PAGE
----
We’re talking about the overuse of the word “vintage,” carried over from my post on Monday.
I once overheard a woman at an art retreat complaining to a friend that she’d taken a class in which the instructor had provided supplies, including bottle caps. The woman grumbled, “And none of them were even vintage!” I was bemused, and I’m still wondering what workshop it was and what they made and how old rusted bottle caps would have made it different from new shiny bottle caps. And if old bottle caps were more in demand, why the instructor didn’t just age them beforehand (I’ve done it; it’s not that hard: toss them in the coals on the grill and leave them overnight, take them out and put them in a bowl of water or wrap them in an old wet towel: burning and rusting aren’t that difficult). Had she advertised that the students would use vintage ingredients in the making of the project? If so, what, exactly, had she meant?
It’s gotten to the point where I just ignore the word “vintage,” assuming it can mean anything from “really groovy old stuff you can’t find anywhere else” to “off-white clothes with lots of lace.” Because it has no definite, concrete meaning, it means nothing. Americana Classic Vintage blog says, “In fashion, we take the term vintage from the culture of wine. Much like you can have a great vintage wine from a few years back, so too can you have a fantastic piece of vintage clothing that is not technically that old.” If that’s not fuzzy enough for you, I don’t know what could be. I think they’re a little confused about the use of the word in the world of wine. But then, many of us are a tiny bit confused about the word no matter where it turns up, so there you go.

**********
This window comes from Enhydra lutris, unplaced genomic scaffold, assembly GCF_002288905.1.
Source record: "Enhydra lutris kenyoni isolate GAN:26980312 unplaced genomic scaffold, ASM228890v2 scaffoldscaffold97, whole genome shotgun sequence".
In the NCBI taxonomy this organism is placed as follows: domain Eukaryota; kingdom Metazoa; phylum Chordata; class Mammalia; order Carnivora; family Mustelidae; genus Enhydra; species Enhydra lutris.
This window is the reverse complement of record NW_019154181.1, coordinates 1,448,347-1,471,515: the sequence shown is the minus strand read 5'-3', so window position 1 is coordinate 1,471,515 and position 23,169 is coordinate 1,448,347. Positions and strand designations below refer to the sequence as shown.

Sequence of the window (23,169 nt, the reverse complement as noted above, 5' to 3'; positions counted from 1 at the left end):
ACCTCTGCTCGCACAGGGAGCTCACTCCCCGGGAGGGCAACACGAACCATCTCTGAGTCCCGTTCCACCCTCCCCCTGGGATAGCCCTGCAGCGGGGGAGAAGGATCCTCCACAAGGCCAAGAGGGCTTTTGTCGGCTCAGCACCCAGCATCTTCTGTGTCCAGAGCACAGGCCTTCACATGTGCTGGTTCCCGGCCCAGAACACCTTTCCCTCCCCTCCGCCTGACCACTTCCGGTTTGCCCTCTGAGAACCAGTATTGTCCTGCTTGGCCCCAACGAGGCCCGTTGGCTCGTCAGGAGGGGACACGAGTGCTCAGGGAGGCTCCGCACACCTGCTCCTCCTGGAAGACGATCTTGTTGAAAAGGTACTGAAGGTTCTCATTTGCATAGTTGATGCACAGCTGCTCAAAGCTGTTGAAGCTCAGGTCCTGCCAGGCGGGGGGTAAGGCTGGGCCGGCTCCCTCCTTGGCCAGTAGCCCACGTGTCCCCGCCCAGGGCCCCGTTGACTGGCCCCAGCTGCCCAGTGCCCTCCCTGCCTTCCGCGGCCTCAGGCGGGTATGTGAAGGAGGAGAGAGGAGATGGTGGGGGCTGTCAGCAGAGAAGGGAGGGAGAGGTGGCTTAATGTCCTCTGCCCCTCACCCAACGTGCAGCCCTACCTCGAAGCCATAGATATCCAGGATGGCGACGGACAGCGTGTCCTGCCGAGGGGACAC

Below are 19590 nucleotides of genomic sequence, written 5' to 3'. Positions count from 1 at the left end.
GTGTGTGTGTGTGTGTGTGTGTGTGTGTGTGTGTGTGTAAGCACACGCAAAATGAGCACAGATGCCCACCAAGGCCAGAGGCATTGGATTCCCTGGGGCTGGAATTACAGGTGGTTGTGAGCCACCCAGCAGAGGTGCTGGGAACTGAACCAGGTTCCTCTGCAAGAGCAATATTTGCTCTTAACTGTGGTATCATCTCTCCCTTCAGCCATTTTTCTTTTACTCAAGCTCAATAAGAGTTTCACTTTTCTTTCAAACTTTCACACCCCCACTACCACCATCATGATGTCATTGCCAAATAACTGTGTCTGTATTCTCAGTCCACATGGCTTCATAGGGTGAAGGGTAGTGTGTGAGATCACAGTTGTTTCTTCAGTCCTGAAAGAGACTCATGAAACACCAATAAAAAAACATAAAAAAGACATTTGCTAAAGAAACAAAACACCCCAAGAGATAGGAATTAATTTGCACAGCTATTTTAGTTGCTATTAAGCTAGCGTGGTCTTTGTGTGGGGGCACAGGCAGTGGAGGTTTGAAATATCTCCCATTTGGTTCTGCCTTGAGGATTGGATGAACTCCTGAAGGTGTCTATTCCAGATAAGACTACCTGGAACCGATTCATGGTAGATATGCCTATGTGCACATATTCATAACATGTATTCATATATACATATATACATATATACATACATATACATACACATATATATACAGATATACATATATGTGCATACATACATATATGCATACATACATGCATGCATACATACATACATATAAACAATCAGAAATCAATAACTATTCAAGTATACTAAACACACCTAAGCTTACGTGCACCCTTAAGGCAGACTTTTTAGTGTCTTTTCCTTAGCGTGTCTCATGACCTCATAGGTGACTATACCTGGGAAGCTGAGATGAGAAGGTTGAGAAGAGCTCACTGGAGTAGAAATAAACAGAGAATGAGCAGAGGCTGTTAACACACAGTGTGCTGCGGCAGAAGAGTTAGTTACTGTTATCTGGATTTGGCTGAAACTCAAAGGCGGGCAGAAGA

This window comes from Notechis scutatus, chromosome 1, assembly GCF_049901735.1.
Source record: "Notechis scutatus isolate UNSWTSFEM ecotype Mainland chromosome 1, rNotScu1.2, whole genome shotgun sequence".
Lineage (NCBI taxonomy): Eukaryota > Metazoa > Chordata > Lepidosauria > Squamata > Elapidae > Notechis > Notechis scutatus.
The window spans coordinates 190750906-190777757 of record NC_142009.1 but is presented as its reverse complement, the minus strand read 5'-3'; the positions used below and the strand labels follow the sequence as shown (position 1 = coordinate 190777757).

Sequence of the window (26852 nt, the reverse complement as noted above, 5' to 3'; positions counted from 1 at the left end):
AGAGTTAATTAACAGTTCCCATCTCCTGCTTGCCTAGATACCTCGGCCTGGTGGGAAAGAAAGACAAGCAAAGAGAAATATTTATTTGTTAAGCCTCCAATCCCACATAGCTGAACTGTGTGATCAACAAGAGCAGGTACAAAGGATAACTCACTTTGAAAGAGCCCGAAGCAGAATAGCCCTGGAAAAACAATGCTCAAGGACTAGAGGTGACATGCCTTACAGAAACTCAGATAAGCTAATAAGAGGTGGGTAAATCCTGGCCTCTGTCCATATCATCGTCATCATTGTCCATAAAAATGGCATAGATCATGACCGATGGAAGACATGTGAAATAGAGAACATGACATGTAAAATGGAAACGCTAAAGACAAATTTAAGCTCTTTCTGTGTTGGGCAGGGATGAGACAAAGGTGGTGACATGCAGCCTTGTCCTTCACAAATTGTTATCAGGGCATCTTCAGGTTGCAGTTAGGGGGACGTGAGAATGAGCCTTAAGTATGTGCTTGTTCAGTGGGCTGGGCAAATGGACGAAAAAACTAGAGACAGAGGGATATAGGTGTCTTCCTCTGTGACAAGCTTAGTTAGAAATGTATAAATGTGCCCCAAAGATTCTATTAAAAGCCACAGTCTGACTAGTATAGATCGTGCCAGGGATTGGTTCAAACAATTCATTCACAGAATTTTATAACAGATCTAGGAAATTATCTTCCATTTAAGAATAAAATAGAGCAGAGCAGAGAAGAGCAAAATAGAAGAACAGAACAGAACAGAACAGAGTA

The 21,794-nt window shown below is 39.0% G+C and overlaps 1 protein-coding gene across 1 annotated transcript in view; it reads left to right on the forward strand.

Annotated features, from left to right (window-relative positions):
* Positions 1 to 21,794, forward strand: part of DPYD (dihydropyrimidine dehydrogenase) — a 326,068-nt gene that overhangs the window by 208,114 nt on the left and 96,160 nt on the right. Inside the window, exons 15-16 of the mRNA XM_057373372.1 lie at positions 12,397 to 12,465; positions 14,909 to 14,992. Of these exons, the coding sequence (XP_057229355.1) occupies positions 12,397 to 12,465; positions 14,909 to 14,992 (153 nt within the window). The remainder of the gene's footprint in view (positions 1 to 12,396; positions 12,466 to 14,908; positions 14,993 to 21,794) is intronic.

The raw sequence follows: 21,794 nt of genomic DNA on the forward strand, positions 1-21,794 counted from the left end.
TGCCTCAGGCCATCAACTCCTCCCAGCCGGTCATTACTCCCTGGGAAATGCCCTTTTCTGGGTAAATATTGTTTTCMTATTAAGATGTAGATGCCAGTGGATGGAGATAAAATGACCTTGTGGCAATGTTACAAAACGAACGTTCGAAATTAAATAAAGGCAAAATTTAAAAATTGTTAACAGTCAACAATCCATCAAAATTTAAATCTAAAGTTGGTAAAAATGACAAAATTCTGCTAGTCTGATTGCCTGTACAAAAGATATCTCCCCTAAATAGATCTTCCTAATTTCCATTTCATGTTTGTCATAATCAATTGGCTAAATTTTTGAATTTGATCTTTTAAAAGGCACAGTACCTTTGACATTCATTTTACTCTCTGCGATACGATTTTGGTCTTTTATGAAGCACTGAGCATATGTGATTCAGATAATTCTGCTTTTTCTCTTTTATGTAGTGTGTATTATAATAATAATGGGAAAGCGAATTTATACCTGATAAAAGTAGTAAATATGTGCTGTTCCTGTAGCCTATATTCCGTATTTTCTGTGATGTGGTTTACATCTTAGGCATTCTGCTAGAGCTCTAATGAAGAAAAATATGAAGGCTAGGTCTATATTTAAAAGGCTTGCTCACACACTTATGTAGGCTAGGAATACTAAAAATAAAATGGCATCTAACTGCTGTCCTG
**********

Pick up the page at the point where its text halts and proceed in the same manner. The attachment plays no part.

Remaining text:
Why are we still using word in mixed media? Is it going to become like the word “cool” or “sweet” or “fabulous,” so overused and so fuzzy that it can mean just about anything? Or will it become like “sick,” a word that can mean not something that is sick or ailing, but something wonderful? Perhaps “vintage” will come to mean “new and cutting-edge hip.” As I said in my post last week about “altered” and “embellished,” none of this really matters until you get into descriptions for classes and artwork and things you’re trying to sell. If you describe something as being “vintage,” people are going to have expectations, and because of the fuzziness of the way we use the word, their expectations may differ widely. Some may expect the piece to be at least 25 years old. Others may expect it to look old even if it’s not. Still others may want authentication that it’s from a certain decade or era. If you’re not sure how old the various parts of your assemblage are, are you comfortable saying they’re vintage and handling individual questions as they arise?
My suggestion? Think twice before you use the word, and then go on to be more specific, providing the decade or period of origin. If you don’t know–and, truthfully, who knows the provenance of each piece that goes into what they create?–try being honest and just say: “It looks really, really old.”
If you love all things vintage (no matter how old they are), check out Steampunk Emporium: Creating Fantasitcal Jewelry, Devices and Oddments from Assorted Cogs, Gears and Curios, by Jema Emilly Ladybird Hewitt.
MORE RESOURCES FOR MIXED MEDIA ARTISTS